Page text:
Dvar Torah by Rabbi Zelig Pliskin
Before Jacob’s confrontation with his brother, Esau, he made preparations to ensure the safety of his family and his possessions. Following this, the Torah relates:
“And Jacob remained alone…” (Genesis 32:25).How are we to understand the significance of his remaining “alone”?
The Midrash (Beraishis Rabbah 77:1) states that ‘just as the Almighty is alone, so too Jacob was alone’. We see from this that the Sages understand that the word “alone” is a positive attribute and a form of emulating the Almighty. “Alone” means that you have an independent attitude and perspective.
The Mishna (a teaching) in Pirke Avot 4:1 (Chapters of the Fathers –a compilation of Jewish wisdom) defines four key terms: “Who is the wise man? The one who learns from everyone. Who is the strong person? The one who conquers his negative impulses. Who is the wealthy person? The one who is happy with his portion. Who is the honourable person? The one who honours others.”
Rabbi Yeruchem Levovitz, of blessed memory, explained the Mishna in light of the positive attribute of being alone — that every person can only obtain the most important things in life independently of anyone else. The important things depend on your attitude and perspective.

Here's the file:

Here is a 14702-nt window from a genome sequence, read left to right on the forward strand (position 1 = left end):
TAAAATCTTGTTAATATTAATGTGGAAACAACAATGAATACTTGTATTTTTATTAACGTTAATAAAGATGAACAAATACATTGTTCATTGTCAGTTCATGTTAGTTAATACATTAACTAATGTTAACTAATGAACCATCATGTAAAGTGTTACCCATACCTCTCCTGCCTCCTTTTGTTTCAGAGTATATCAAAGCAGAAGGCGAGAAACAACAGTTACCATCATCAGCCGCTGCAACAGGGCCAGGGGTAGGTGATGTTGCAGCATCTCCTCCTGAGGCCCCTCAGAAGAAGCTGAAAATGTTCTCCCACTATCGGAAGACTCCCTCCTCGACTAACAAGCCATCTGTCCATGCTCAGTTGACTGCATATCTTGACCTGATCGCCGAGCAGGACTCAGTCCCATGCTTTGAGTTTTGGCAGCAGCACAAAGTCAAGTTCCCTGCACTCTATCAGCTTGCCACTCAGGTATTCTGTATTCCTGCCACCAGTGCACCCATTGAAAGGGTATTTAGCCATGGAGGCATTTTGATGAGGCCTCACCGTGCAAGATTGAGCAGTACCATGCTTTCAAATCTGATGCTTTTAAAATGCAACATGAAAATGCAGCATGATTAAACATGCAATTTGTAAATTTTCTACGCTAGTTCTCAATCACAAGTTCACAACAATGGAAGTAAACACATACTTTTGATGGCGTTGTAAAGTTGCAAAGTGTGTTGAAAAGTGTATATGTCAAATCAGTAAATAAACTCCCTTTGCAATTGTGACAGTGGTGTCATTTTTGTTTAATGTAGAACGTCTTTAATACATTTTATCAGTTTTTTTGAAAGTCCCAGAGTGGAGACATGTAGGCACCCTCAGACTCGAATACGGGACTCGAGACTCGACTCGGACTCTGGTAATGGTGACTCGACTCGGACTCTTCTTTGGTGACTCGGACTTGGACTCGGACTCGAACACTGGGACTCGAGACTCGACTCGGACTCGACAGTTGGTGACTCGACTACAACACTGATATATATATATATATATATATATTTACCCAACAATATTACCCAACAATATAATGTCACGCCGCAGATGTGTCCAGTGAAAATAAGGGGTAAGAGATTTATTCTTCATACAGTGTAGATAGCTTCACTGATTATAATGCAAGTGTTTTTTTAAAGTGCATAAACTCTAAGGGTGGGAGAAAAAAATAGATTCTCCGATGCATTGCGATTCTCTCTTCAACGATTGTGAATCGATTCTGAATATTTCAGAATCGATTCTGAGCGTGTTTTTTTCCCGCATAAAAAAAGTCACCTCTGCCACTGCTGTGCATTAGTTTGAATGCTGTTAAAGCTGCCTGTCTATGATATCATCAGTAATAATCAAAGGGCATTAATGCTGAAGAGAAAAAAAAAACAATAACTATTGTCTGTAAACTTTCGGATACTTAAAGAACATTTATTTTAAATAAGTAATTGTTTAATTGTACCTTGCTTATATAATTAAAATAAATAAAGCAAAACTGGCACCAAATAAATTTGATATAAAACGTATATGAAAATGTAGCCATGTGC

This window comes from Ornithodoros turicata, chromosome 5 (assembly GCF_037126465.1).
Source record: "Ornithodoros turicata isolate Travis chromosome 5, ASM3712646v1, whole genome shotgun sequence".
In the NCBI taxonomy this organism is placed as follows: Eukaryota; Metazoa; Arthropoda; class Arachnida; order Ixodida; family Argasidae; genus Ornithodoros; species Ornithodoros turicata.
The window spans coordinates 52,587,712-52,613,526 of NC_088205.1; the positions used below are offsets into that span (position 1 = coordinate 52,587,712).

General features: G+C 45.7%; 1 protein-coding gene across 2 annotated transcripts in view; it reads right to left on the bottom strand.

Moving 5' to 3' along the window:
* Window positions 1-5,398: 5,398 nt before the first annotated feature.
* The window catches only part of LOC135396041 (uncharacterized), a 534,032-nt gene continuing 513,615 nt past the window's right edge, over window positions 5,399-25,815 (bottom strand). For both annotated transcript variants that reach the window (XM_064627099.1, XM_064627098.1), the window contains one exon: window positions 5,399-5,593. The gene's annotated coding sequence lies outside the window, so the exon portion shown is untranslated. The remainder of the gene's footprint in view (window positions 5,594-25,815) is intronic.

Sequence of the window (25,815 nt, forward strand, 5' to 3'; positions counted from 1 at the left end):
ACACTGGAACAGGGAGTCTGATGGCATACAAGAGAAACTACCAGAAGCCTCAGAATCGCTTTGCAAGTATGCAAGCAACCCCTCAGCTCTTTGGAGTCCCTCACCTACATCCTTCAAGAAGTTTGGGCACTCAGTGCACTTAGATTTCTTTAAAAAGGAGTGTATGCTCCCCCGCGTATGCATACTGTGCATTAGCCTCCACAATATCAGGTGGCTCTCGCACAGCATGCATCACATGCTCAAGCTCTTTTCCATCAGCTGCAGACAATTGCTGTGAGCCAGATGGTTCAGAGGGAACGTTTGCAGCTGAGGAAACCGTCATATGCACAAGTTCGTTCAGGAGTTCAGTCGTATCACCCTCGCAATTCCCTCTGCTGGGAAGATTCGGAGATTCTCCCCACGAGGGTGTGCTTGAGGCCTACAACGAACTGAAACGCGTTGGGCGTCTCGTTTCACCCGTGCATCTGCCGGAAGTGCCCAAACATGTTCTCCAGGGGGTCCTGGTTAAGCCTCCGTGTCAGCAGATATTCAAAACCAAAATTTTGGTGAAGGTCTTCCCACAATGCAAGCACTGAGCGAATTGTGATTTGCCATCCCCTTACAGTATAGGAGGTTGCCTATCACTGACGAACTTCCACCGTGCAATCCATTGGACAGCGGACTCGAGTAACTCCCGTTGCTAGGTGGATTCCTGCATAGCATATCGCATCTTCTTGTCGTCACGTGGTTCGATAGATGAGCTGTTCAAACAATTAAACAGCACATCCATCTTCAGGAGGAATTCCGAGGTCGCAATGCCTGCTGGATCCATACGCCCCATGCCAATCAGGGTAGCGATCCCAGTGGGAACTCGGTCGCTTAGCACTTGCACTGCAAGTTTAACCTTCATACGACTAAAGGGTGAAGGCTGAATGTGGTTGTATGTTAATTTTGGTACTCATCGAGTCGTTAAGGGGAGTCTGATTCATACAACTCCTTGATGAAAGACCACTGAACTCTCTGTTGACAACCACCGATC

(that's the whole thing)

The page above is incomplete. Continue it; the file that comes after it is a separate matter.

Wisdom is an approach to life, not a comparative contest. The wise man is the individual who does not compare his wisdom to that of others, but because of his love for wisdom he chooses to learn from everyone, for each person has wisdom to share. True strength is having the ability to overcome your negative tendencies and impulses. If it were dependent upon being victorious over others, as soon as someone else is stronger, you are no longer the strong man. True strength is only dependent upon yourself. Wealth is not dependent on how much money you have or the number of your possessions. If it were, then you could lose your entire wealth overnight. Rather, true wealth is feeling joy for what you do have. If honour were dependent on how others treat you, what are you supposed to do if others decide not to honour you? Woe to a person whose honour is dependent on the whim of others. True honour is up to you. You are honourable if you honour others regardless of how others treat you.